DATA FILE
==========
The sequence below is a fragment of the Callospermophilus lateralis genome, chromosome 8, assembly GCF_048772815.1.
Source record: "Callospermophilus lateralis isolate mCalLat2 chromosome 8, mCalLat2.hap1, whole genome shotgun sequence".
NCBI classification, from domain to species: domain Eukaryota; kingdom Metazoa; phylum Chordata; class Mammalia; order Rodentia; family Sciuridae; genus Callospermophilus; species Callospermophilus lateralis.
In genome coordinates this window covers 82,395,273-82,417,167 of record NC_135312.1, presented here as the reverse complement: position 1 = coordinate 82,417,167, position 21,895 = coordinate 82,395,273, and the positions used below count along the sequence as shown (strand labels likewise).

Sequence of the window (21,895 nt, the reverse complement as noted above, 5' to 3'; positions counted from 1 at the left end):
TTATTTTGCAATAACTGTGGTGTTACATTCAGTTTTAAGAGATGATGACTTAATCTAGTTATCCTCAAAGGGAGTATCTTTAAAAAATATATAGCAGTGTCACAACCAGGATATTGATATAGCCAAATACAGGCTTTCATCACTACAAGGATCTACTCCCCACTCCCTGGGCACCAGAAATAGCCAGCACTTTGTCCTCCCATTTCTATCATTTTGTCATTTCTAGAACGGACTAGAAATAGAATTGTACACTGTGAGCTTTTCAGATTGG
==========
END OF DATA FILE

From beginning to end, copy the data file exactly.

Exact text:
The sequence below is a fragment of the Callospermophilus lateralis genome, chromosome 8, assembly GCF_048772815.1.
Source record: "Callospermophilus lateralis isolate mCalLat2 chromosome 8, mCalLat2.hap1, whole genome shotgun sequence".
NCBI classification, from domain to species: domain Eukaryota; kingdom Metazoa; phylum Chordata; class Mammalia; order Rodentia; family Sciuridae; genus Callospermophilus; species Callospermophilus lateralis.
In genome coordinates this window covers 82,395,273-82,417,167 of record NC_135312.1, presented here as the reverse complement: position 1 = coordinate 82,417,167, position 21,895 = coordinate 82,395,273, and the positions used below count along the sequence as shown (strand labels likewise).

Sequence of the window (21,895 nt, the reverse complement as noted above, 5' to 3'; positions counted from 1 at the left end):
TTATTTTGCAATAACTGTGGTGTTACATTCAGTTTTAAGAGATGATGACTTAATCTAGTTATCCTCAAAGGGAGTATCTTTAAAAAATATATAGCAGTGTCACAACCAGGATATTGATATAGCCAAATACAGGCTTTCATCACTACAAGGATCTACTCCCCACTCCCTGGGCACCAGAAATAGCCAGCACTTTGTCCTCCCATTTCTATCATTTTGTCATTTCTAGAACGGACTAGAAATAGAATTGTACACTGTGAGCTTTTCAGATTGG